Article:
Saturday, March 10, 2012

Saturday of the Second Week in Lent

Genesis 27:6-40 / Luke 15:11-32

In the fairy tale Sleeping Beauty, the heroine receives a series of blessings from the fairy godmothers who have been invited to her christening. However, a wicked fairy, angry at not having been invited and in no mood for charity, comes to the christening and, in place of a blessing, curses the infant, fating her to die upon her coming of age when she pierces her hand with a spindle. The one good fairy remaining, who had not yet given her blessing, despite the parents' entreaties, cannot simply undo what has been said. Beauty is doomed to a terrible fate by means of a spindle when she comes of age. However, her word has power as well, and she is able to clarify just what sort of death the infant will die, namely, the "death" of a century of sleep, to be broken by the kiss of a prince.

The story of Isaac's blessing of Jacob and Esau strikes us, at first reading, as belonging more to the realm of fairy tales than of inspired Scripture. The force of the story is rooted in the expectation that the patriarch Isaac has but one blessing to give, a blessing he means to give to his elder son Esau but which, through the cunning of his wife Rebecca, it his her son, Jacob, who fools Isaac and receives the coveted words from his father's mouth: God give thee of the dew of heaven and of the fatness of the earth, abundance of corn and wine. And let peoples serve thee and tribes worship thee: be thou lord of thy brethren, and let thy mother's children bow down before thee. Cursed be he that curseth thee, and let him that blesseth thee be filled with blessings. When Esau returns and both he and Isaac discover the trick that has been played upon both of them, none of Esau's entreaties can undo the word of the patriarch. What he has said must, like the words of the wicked fairy, come to pass: Thy brother came deceitfully, and got thy blessing. Even after a tearful appeal by Esau, the most Isaac can provide is a lesser blessing that still remains: In the fat of the earth and in the dew of heaven above shall thy blessing be. Nothing can altogether unsay what has been said.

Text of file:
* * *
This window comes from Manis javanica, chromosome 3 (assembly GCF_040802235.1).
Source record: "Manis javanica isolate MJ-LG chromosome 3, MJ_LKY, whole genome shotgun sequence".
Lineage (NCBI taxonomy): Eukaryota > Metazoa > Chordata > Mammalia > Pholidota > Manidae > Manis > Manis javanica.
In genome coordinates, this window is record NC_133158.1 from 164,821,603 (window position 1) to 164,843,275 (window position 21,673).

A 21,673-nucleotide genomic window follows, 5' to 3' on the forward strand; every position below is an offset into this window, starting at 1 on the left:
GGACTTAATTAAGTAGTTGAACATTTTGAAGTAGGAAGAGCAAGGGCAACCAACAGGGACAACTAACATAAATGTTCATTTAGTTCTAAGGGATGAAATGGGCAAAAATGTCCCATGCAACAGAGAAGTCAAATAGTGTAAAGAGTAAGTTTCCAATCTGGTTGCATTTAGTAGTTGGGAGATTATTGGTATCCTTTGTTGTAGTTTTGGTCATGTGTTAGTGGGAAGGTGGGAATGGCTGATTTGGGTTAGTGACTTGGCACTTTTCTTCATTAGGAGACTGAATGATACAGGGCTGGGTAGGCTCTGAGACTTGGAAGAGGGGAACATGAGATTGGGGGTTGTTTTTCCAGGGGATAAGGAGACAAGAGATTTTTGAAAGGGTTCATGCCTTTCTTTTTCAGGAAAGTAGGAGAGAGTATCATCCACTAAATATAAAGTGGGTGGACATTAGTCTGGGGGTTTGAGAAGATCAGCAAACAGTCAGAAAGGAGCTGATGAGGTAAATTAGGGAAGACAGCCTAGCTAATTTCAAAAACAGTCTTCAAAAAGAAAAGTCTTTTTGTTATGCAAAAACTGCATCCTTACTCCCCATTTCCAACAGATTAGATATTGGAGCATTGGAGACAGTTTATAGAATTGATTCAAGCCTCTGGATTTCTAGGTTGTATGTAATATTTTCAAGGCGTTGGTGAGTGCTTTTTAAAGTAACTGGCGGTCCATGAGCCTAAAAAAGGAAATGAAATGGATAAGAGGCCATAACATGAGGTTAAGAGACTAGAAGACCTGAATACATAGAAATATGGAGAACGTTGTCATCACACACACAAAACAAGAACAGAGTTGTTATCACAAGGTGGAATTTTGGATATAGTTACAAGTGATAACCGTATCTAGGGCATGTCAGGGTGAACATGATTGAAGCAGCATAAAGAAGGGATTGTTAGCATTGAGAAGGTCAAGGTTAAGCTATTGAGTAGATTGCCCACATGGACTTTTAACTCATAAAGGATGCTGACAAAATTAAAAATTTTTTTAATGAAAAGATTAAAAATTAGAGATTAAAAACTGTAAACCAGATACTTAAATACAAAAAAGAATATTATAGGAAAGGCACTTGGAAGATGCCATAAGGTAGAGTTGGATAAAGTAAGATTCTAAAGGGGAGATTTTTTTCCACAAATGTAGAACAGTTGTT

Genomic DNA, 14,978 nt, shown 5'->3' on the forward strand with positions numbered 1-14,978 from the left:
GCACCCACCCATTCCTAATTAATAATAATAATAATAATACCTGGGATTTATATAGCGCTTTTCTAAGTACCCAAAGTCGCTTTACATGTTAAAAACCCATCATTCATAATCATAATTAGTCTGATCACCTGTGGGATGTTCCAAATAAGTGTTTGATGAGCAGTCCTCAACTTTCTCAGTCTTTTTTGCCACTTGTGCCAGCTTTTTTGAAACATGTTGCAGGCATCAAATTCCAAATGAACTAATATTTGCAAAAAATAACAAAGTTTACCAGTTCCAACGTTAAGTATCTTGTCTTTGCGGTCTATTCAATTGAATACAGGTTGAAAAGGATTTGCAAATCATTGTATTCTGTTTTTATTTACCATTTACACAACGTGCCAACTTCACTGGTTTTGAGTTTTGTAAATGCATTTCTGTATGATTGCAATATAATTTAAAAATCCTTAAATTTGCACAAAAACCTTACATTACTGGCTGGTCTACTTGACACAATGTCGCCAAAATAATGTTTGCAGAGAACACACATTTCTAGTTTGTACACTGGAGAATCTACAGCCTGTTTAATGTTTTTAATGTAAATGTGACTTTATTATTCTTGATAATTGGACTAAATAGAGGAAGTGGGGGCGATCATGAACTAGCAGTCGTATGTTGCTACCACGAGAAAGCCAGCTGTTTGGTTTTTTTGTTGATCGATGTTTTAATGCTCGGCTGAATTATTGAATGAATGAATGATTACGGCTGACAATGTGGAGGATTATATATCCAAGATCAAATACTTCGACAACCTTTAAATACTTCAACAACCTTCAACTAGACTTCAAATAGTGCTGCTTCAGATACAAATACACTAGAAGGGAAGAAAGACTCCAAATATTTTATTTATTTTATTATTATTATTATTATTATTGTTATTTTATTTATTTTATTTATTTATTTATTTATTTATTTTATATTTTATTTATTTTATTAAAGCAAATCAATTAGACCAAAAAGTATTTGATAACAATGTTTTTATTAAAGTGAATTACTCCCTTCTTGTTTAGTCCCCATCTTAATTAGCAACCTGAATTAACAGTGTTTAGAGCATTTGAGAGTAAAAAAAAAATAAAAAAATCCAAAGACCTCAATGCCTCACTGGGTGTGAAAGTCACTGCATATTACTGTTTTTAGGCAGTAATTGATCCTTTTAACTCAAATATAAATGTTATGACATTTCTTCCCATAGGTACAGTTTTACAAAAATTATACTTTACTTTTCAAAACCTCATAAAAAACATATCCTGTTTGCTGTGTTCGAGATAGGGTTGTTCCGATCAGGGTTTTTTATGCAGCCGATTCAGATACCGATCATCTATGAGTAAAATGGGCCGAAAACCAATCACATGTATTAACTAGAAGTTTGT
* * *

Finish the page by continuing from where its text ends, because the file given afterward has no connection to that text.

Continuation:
This resemblance between the two stories is not, I think, a reason to reject the latter because it echoes the wisdom contained in the former. What the story of Esau and Jacob reminds us is that God does not do anything twice. When God offers us a new beginning, and most especially when he calls us to a new possibility of life in the Lord Jesus Christ, he does not do so simply by annulling what has happened. When God has offered us life in one way, and we have chosen to pass it by, the fact that we have an inexhaustible store of mercy, grace, and blessing in Jesus Christ does not means that the same terms, the same mercies, the same blessings and grace will come again our way. This is not because Jesus Christ is somehow petulant or stingy with the life and love he offers us. Rather, it is precisely because he takes our choices, and all of the events of the world he has made, including even the interventions of those agents of wickedness in our lives, the wicked fairies that plot our undoing, into account and grants them their due.

All the same, what the fairy tale recalls in a remote way and the story of Isaac's sons recalls in a shadowy and prophetic way, is nonetheless still true in the blood of Jesus Christ, namely, that there is always another blessing awaiting us. The blood of Jesus Christ is, for us, a reminder of the unending source of blessings, ever living and ever new, flowing from the side of the Savior. That we will need to face the consequences of our own and others' refusals of grace is part of living in a world broken by sin, but that the love of Jesus Christ always offers for us another way, a deeper and more profound way, to be conformed to his divine life, is just as certain. If we have been struck with a curse to die, by the power of the Cross, this need not be the end of us. In the merciful blessings of our God, even death itself has become for us the way to be awoken to new life by our Bridegroom and prince, our Lord Jesus Christ.

1 comment:

Chooch262 said...

Another fascinating meditation. Thank you!

Say, how many levels down in the dictionary entry do I need to go before understanding the meaning of the word 'specious' in the title of your blog?